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It's Still her Voice 


An adaptation by the company of Jen Cocteau's 1928 play and

Francis Poulenc's 1958 opera La Voix Humaine


March 4 -5, 2022

Producer & DIrector: Kate Gaul

Music Director: Antonio Fernandez

Performed by Karina Bailey (Soprano), Pollyanna Nowicki (Actor)

French Language Coach: Ammandine Elise

Surtitle Operator: Sarah Cherlin

Lighting Operator: Catherine Mai

Production Photography: Alex Vaughan

Production Videography: Syl Marie

Click here for the full archive:

Its Still Her Voice collides both Francis Poulenc’s 1958 operatic adaptation of Jean Cocteau's 1928 one-act play of La Voix Humaine (The Human Voice) and the play itself.

Opera and drama.  A singer.  An actor.  A piano. The telephone.  It’s Still Her Voice takes these works to identify how our lives are mediated; from emotions in need of an audience to the role of technology in intimate relationships.


This is immersive theatre. A masterclass in human despair.  A portrait of loneliness and, indeed, madness and melancholy.   The edgy atmosphere takes on a frisson of horror when a woman’s lover rings to tell her of their marriage next day. We are helpless against the rising force of her emotions, and ultimately complicit in her disintegration. She checks her mobile for updates and texts. Her response to the chiming noises when she gets a call is Pavlovian in its desperation. We see her deleting old photos and checking her Instagram feed. And the telephone isn’t her only addiction.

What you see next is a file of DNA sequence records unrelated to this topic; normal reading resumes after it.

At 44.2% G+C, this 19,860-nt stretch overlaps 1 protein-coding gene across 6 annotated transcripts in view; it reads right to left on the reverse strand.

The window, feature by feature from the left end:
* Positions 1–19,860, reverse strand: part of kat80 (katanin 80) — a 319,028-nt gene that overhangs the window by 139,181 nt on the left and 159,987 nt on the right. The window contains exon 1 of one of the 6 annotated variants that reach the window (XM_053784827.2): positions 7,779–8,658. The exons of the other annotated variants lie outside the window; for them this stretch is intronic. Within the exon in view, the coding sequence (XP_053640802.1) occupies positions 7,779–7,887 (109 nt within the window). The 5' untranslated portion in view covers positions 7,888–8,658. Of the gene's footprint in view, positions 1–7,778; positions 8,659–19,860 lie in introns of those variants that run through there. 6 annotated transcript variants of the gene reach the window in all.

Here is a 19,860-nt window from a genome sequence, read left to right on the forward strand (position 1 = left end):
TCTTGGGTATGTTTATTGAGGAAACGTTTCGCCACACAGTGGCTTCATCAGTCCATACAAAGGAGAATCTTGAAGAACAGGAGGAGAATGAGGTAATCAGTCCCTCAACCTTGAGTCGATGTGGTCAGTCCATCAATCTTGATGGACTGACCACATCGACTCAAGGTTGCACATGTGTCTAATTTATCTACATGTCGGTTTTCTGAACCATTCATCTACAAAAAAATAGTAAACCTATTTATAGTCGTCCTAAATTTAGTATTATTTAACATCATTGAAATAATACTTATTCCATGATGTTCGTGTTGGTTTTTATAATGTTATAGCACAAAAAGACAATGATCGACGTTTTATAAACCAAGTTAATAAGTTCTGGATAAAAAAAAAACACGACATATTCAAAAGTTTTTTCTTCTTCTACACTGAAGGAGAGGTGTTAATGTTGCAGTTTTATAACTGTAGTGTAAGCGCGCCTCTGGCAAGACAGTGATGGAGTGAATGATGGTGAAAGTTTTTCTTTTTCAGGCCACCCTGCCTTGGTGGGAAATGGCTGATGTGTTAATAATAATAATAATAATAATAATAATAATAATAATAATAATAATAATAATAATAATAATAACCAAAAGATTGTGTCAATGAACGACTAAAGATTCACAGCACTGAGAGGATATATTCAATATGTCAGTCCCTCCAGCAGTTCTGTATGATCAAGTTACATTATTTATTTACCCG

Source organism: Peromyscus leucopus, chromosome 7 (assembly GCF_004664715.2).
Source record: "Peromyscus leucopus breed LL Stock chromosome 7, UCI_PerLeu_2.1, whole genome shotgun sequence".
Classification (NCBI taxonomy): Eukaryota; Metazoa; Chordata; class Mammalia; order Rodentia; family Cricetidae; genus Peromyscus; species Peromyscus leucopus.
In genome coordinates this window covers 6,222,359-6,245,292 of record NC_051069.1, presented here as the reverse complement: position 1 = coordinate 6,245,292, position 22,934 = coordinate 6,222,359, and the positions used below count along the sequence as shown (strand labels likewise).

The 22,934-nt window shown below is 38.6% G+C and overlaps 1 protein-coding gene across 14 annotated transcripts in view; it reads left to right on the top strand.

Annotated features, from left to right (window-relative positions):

When our relationships are as much enabled as they are limited by technology, breaking up is hard to do.

“Camp and hysterical, yes – but also painfully and intimately moving. We’ve all been there, haven’t we?” The Telegraph

"Siren Theatre Co’s production of “It’s Still Her Voice” perfectly illustrates that you don’t need an enormous budget, 100 lighting cues, complex set design and a giant space to achieve theatrical success. The heart of this production is its brilliant performances, provocative direction and musical excellence. This production deserves a second life, so that larger audiences have the opportunity to see it and basque in its fineness." Olivia Ruggierio, Theatre Travels

Image Alex Vaughan, Karina Bailey.jpg
Pollyanna Nowicki Image Alex Vaughan.jpg
Pollyanna Nowicki, Karina Bailey IMage Alex Vaughan.jpg
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